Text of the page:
Adapting to Changing Circumstances
As with most things in life, no matter how detailed and comprehensive the initial planning, there will always be things that change or unexpected events that were not foreseen. In terms of project management, there is much debate as to how much blame to attribute to a project manager for not seeing a problem coming and making suitable preparations, as this is a key element of the job role.
But again, not every potential problem can be predicted and anticipated. So what happens when something unexpected does arise?
Along with being able to see problems coming before they happen and cause issues, one of the most important attributes that a project manager can possess is the ability to handle changing circumstances and manage the project and associated people to ensure that the project is not derailed. Depending on the situation, sometimes there will be negative consequences of this unexpected event such as an increase in cost or delay of the completion date, but in this case a good project manager will be able to contain these consequences to a minimum before they get out of control and cause major problems rather than minor inconveniences.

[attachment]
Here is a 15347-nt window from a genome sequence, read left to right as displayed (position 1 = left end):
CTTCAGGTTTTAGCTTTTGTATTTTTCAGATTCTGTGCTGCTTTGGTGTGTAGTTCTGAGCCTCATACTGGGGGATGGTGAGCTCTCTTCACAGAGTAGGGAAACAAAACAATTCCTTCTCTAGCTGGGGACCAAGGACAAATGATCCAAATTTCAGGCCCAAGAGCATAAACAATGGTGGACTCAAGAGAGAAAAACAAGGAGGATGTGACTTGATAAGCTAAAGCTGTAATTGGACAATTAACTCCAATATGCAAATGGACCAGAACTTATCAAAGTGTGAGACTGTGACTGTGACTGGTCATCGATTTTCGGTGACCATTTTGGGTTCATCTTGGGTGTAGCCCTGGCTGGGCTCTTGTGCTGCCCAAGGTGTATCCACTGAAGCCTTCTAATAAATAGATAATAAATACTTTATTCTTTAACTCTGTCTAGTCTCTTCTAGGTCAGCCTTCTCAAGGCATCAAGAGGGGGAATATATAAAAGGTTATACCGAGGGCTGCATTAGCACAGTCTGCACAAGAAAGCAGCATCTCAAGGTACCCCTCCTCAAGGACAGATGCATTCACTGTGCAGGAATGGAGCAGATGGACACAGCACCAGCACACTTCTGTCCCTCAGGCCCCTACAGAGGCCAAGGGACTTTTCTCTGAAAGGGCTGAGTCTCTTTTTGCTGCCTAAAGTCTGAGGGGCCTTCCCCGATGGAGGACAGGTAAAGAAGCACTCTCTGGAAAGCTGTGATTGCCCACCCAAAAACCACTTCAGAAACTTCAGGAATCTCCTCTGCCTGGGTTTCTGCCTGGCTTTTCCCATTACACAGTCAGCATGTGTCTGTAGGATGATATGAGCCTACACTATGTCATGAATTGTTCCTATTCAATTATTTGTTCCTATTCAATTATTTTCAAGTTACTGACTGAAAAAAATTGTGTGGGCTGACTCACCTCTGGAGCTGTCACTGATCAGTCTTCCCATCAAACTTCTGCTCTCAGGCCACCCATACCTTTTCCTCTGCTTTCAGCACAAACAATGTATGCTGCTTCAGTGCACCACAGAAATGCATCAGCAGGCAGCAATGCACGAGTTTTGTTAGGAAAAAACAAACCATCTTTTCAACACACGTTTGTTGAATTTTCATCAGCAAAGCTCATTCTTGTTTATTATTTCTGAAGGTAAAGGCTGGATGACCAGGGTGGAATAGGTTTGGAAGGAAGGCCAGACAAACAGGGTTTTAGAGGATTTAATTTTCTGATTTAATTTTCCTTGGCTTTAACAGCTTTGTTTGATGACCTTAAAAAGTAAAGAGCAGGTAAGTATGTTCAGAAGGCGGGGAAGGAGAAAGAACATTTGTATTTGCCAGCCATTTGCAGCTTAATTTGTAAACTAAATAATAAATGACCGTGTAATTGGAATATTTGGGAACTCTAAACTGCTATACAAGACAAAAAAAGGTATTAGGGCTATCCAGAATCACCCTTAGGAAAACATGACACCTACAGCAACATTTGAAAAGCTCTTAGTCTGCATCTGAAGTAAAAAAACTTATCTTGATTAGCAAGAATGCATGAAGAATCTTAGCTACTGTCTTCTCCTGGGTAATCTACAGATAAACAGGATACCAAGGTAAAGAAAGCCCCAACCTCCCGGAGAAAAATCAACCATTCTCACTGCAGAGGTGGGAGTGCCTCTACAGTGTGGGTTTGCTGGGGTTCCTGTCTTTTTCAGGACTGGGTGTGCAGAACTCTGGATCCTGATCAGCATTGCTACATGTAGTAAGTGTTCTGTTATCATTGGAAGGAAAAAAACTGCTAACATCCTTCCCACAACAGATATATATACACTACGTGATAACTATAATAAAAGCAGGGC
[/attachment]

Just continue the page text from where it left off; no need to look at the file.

Unexpected events can fall into two broad categories: those that can be predicted and those that cannot, and is also where the issues of risk management and contingency come into play. Risk management involves planning for and introducing controls for potential problems, so in these instances problems will have already been planned for and measures put in place to keep the chances of it happening to a minimum. Contingency measures are there for those unforeseen risks and problems which were not/could not be predicted and steps taken to avoid them happening. These are buffers which absorb the impact of an unexpected occurrence; the three most typical being money, time, or action (e.g. substituting one item or service for another).
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